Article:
This case deserves proper airing on the Living Lies blog as well as on this Living Lies The Truth blog, Neil Garfield posted this commentary on 21 October 2015.
Garfield seemed to approve some seminar notes indicating that bank lawyers should not ignore rescission. The Keiran v Home Capital opinion proves the spurious, fallacious, WRONG nature of those notes, and of Garfield’s echo.
Keiran v Home Capital, a TILA Rescission case, went from trial to the 8th Circuit, to SCOTUS for a Jesinoski adjustment, and back to trial, where the USDC utterly destroyed Garfield’s and Keiran’s sophomoric contention that a notice of rescission voids the creditor’s security interest (lien). The opinion also proves the proper meaning of Jesinoski, and shows what borrowers must NOT do (rely upon their effete affidavit) to challenge their own written acknowledgement of receipt of TILA right-to-rescind disclosures. I provide the highlights below.
Keiran v Home Capital, Inc, Dist. Court, Minnesota 2015
The Keirans filed a complaint on October 29, 2010, seeking rescission of their mortgage loan, a declaratory judgment voiding defendants’ security interest in the loan, and money damages. The court granted summary judgment in favor of defendants on November 30, 2011. ECF No. 39. The court denied the claims for monetary damages because (1) the suit was commenced more than one year after defendants allegedly failed to provide a sufficient number of TILA disclosure statements to the Keirans, and (2) the alleged TILA violations were not present on the face of the loan documents. Id. at 5, 8. The court also held that the rescission claim was untimely because the Keirans did not file suit within three years of the December 2006 closing. Id. at 12.
The Keirans appealed, and the Eighth Circuit affirmed. See Keiran v. Home Capital, Inc., 720 F.3d 721 (8th Cir. 2013). The Keirans then petitioned the United States Supreme Court for a writ of certiorari. See Keiran v. Home Capital, Inc., No. 13-705, 2013 WL 6513778 (Dec. 9, 2013). The petition addressed only the timeliness of the rescission claim, and did not appeal the denial of the claims for monetary damages. Id. at *i. The Supreme Court reversed, finding that a consumer may exercise a right to rescind simply by providing written notice to the lender, rather than file suit, within three years of the loan transaction. See Jesinoski v. Countrywide Home Loans, Inc., 135 S. Ct. 790 (2015). The Eighth Circuit remanded to this court, and the parties now cross-move for summary judgment.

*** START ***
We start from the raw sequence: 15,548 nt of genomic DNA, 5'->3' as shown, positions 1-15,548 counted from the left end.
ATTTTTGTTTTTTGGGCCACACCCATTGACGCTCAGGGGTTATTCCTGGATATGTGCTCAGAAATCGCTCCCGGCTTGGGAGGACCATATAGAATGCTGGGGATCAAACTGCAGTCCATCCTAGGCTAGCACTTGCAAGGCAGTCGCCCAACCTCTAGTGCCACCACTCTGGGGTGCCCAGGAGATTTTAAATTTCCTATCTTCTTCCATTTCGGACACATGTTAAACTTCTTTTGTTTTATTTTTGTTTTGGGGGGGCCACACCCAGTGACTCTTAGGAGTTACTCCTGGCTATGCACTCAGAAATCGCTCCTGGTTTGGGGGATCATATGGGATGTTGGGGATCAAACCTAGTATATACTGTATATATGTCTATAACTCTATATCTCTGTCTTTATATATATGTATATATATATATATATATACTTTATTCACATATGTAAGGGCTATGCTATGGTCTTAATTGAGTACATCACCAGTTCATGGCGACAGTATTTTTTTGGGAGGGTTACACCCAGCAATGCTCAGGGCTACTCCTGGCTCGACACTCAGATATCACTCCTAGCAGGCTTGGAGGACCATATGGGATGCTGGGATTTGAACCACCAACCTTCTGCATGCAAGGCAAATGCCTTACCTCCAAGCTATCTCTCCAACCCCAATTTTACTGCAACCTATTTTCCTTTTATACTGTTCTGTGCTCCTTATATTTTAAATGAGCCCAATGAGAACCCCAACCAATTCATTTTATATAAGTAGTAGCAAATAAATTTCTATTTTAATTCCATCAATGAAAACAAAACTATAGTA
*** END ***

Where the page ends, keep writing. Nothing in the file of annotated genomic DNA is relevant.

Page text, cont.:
…The court finds that the Keirans have failed to rebut the presumption in favor of proper delivery under § 1635(c). This court has consistently held that statements merely contradicting a prior signature are insufficient to overcome the presumption. See Gomez v. Marketplace Home Mortg. LLC, No. 12-153, 2012 WL 1517260, at *3 (agreeing with “the majority of courts that mere testimony to the contrary is insufficient to rebut the statutory presumption of proper delivery”); Sobienak v. BAC Home Loans Servicing, LP, 835 F. Supp. 2d 705, 710 (D. Minn. 2011); Golden v. Town & Country Credit, No. 02-3627, 2004 WL 229078, at *2 (D. Minn. Feb. 3, 2004) (finding deposition testimony insufficient to overcome presumption). The documents procured from defendants’ title company also do nothing to contradict the Keirans’ signed acknowledgment, because they simply mirror the documents already on file with BAC. Under these circumstances, the court finds the presumption of proper delivery has not been overcome.
… the record here is devoid of any evidence — apart from self-serving affidavit testimony — that the defendants failed to provide the required number of disclosure statements or otherwise comply with TILA.
Lastly, the Keirans argue that defendants’ security interest is void because they failed to adequately and timely respond to their notice of rescission. When a borrower exercises a right to rescind, the lender must return to the borrower “any money or property given” to the lender within twenty days. 15 U.S.C. § 1635(c). The Keirans argue that, because the defendants did not adequately respond to their notice within twenty days, the rescission took effect twenty days from defendants’ receipt of the notice. As explained, however, the Keirans have not shown that the defendants violated the TILA. As a result, their right to rescind did not extend beyond the three-day period under § 1635(a). The defendants therefore did not have an obligation to rescind within twenty days, let alone respond to the notice, and summary judgment is warranted.
Read the whole opinion here: